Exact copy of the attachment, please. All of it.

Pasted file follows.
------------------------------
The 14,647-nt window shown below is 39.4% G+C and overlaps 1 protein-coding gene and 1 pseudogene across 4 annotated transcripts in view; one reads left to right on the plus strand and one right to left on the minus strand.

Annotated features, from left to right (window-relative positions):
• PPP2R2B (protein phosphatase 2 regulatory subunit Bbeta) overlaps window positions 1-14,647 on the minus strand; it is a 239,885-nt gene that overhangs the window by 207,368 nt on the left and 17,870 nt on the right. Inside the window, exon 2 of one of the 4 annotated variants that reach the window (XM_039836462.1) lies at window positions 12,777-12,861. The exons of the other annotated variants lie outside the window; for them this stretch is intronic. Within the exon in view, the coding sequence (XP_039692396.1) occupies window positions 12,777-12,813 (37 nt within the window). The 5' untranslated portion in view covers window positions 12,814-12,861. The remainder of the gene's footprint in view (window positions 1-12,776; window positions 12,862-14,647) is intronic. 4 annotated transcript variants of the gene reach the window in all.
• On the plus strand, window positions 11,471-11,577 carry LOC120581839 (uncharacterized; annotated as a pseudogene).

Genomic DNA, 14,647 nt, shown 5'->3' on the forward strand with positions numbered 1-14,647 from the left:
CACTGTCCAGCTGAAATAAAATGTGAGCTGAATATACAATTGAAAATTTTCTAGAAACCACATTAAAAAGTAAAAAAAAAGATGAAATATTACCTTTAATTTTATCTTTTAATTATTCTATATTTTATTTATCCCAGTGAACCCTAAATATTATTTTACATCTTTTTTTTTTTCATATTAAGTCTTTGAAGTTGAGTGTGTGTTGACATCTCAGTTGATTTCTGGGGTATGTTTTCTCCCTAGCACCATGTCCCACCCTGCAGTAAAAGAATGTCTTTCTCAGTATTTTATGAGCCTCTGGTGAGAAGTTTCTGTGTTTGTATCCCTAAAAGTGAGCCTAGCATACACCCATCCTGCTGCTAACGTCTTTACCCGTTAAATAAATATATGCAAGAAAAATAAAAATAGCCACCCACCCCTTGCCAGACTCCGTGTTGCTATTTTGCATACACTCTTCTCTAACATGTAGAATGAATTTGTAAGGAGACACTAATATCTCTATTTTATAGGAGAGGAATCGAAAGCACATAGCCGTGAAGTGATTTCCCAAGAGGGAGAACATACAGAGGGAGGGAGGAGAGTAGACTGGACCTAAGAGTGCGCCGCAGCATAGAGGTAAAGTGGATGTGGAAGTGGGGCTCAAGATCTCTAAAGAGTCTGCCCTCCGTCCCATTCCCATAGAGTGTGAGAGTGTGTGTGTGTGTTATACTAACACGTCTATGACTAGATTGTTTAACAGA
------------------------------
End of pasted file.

The 14,647-nt window shown below is 39.4% G+C and overlaps 1 protein-coding gene and 1 pseudogene across 4 annotated transcripts in view; one reads left to right on the plus strand and one right to left on the minus strand.

Annotated features, from left to right (window-relative positions):
• PPP2R2B (protein phosphatase 2 regulatory subunit Bbeta) overlaps window positions 1-14,647 on the minus strand; it is a 239,885-nt gene that overhangs the window by 207,368 nt on the left and 17,870 nt on the right. Inside the window, exon 2 of one of the 4 annotated variants that reach the window (XM_039836462.1) lies at window positions 12,777-12,861. The exons of the other annotated variants lie outside the window; for them this stretch is intronic. Within the exon in view, the coding sequence (XP_039692396.1) occupies window positions 12,777-12,813 (37 nt within the window). The 5' untranslated portion in view covers window positions 12,814-12,861. The remainder of the gene's footprint in view (window positions 1-12,776; window positions 12,862-14,647) is intronic. 4 annotated transcript variants of the gene reach the window in all.
• On the plus strand, window positions 11,471-11,577 carry LOC120581839 (uncharacterized; annotated as a pseudogene).

Genomic DNA, 14,647 nt, shown 5'->3' on the forward strand with positions numbered 1-14,647 from the left:
CACTGTCCAGCTGAAATAAAATGTGAGCTGAATATACAATTGAAAATTTTCTAGAAACCACATTAAAAAGTAAAAAAAAAGATGAAATATTACCTTTAATTTTATCTTTTAATTATTCTATATTTTATTTATCCCAGTGAACCCTAAATATTATTTTACATCTTTTTTTTTTTCATATTAAGTCTTTGAAGTTGAGTGTGTGTTGACATCTCAGTTGATTTCTGGGGTATGTTTTCTCCCTAGCACCATGTCCCACCCTGCAGTAAAAGAATGTCTTTCTCAGTATTTTATGAGCCTCTGGTGAGAAGTTTCTGTGTTTGTATCCCTAAAAGTGAGCCTAGCATACACCCATCCTGCTGCTAACGTCTTTACCCGTTAAATAAATATATGCAAGAAAAATAAAAATAGCCACCCACCCCTTGCCAGACTCCGTGTTGCTATTTTGCATACACTCTTCTCTAACATGTAGAATGAATTTGTAAGGAGACACTAATATCTCTATTTTATAGGAGAGGAATCGAAAGCACATAGCCGTGAAGTGATTTCCCAAGAGGGAGAACATACAGAGGGAGGGAGGAGAGTAGACTGGACCTAAGAGTGCGCCGCAGCATAGAGGTAAAGTGGATGTGGAAGTGGGGCTCAAGATCTCTAAAGAGTCTGCCCTCCGTCCCATTCCCATAGAGTGTGAGAGTGTGTGTGTGTGTTATACTAACACGTCTATGACTAGATTGTTTAACAGA